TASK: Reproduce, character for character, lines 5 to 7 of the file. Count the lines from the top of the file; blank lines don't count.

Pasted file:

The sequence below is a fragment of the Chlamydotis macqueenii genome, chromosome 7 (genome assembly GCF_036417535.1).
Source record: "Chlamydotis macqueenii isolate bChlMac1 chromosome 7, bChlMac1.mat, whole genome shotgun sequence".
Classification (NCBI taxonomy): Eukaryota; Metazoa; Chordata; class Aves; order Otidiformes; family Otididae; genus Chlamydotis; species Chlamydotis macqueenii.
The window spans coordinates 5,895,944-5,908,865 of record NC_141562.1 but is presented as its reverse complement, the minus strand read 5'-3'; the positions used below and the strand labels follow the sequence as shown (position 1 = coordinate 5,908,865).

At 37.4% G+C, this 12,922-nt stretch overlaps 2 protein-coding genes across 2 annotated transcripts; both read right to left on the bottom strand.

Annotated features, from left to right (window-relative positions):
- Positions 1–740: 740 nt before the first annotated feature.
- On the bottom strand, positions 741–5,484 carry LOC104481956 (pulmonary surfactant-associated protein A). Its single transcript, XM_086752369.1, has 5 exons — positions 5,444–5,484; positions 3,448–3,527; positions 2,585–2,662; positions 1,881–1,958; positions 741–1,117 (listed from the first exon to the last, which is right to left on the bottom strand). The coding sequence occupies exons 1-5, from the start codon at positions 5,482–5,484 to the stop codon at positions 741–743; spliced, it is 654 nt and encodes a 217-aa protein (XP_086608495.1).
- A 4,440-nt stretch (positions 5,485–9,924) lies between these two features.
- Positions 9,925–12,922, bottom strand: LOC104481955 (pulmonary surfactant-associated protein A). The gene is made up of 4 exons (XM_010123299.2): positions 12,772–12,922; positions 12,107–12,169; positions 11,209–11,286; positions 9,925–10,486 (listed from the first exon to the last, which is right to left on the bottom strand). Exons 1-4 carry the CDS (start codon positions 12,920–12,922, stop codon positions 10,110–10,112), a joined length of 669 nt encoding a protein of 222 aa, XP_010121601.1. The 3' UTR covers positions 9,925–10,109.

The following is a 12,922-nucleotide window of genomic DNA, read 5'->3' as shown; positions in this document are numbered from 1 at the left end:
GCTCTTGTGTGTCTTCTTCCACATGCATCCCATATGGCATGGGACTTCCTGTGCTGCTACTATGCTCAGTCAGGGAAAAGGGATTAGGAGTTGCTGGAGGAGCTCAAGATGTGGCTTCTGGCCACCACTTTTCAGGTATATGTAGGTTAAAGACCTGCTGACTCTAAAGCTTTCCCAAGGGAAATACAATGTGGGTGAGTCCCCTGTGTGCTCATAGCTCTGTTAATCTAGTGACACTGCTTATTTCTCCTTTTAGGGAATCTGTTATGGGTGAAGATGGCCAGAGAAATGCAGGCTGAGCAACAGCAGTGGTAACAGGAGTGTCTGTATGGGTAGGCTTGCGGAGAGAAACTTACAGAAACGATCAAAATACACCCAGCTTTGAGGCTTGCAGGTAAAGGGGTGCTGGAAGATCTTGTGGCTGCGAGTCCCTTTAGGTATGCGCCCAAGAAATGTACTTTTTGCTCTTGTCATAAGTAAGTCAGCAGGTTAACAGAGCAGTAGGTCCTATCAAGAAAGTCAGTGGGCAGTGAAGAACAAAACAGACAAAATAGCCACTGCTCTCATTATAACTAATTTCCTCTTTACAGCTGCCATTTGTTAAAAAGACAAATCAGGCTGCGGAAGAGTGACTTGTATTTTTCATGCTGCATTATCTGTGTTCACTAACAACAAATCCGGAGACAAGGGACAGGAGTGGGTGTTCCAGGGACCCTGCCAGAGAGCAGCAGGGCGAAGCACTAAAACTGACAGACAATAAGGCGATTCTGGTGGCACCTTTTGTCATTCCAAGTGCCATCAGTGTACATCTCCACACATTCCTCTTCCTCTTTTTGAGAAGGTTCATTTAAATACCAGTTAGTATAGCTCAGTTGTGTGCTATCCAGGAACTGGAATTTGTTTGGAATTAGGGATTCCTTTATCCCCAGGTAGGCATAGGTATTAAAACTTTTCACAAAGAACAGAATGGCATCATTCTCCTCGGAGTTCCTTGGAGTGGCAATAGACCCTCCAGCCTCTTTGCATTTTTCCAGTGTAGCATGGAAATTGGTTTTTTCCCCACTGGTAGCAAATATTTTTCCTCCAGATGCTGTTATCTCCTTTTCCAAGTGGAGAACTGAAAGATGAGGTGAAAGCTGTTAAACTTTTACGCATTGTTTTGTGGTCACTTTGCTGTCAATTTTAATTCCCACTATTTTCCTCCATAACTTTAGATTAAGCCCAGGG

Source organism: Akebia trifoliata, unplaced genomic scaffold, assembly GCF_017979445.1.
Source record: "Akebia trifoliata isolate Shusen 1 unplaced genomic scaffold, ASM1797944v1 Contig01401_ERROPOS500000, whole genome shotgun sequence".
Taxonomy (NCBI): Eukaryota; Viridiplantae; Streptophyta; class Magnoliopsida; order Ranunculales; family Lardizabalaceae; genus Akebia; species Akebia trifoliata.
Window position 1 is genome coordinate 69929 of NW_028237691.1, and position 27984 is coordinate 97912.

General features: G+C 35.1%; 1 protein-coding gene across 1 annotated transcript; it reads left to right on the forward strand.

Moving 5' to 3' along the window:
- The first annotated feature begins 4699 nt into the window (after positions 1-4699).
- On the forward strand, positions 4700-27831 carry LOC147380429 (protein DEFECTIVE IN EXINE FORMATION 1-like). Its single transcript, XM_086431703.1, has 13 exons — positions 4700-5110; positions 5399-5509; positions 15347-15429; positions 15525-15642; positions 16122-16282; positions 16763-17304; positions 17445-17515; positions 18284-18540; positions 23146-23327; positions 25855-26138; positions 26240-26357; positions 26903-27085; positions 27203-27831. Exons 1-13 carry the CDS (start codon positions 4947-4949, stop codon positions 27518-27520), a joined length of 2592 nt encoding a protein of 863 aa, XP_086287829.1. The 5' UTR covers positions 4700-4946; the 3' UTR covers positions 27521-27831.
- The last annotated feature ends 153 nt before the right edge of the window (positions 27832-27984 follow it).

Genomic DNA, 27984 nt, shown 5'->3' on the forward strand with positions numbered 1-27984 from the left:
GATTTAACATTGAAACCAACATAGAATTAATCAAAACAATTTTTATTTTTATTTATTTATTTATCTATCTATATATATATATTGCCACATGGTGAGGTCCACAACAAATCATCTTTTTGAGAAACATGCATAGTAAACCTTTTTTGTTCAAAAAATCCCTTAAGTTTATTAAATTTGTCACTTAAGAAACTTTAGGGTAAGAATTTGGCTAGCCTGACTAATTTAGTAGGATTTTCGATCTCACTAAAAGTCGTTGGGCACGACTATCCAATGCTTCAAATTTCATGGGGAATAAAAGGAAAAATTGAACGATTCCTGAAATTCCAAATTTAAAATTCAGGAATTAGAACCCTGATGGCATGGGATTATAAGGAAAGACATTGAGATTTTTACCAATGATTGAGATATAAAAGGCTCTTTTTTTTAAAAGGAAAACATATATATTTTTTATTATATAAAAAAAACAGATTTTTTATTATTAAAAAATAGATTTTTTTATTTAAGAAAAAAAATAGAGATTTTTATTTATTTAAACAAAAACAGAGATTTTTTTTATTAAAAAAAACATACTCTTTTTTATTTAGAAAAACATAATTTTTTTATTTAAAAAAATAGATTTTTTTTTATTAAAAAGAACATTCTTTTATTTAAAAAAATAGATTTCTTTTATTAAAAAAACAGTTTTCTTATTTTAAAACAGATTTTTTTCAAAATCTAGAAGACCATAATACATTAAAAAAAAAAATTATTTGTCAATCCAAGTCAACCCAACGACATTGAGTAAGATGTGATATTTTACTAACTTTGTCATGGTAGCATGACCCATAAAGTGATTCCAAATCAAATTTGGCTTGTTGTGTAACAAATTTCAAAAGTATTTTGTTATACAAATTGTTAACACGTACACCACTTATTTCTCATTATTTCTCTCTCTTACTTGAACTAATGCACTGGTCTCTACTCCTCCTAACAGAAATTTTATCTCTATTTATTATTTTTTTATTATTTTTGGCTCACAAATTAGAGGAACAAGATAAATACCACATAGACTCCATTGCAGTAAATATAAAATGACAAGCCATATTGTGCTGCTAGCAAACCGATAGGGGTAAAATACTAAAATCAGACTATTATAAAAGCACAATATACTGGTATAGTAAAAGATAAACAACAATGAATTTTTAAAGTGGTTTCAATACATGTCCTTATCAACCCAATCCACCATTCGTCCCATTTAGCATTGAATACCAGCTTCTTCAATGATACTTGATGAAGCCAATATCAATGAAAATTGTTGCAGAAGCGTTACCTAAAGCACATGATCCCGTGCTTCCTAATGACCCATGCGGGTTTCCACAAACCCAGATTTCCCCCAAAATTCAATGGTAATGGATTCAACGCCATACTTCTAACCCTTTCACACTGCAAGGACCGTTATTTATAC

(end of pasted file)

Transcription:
At 37.4% G+C, this 12,922-nt stretch overlaps 2 protein-coding genes across 2 annotated transcripts; both read right to left on the bottom strand.

Annotated features, from left to right (window-relative positions):
- Positions 1–740: 740 nt before the first annotated feature.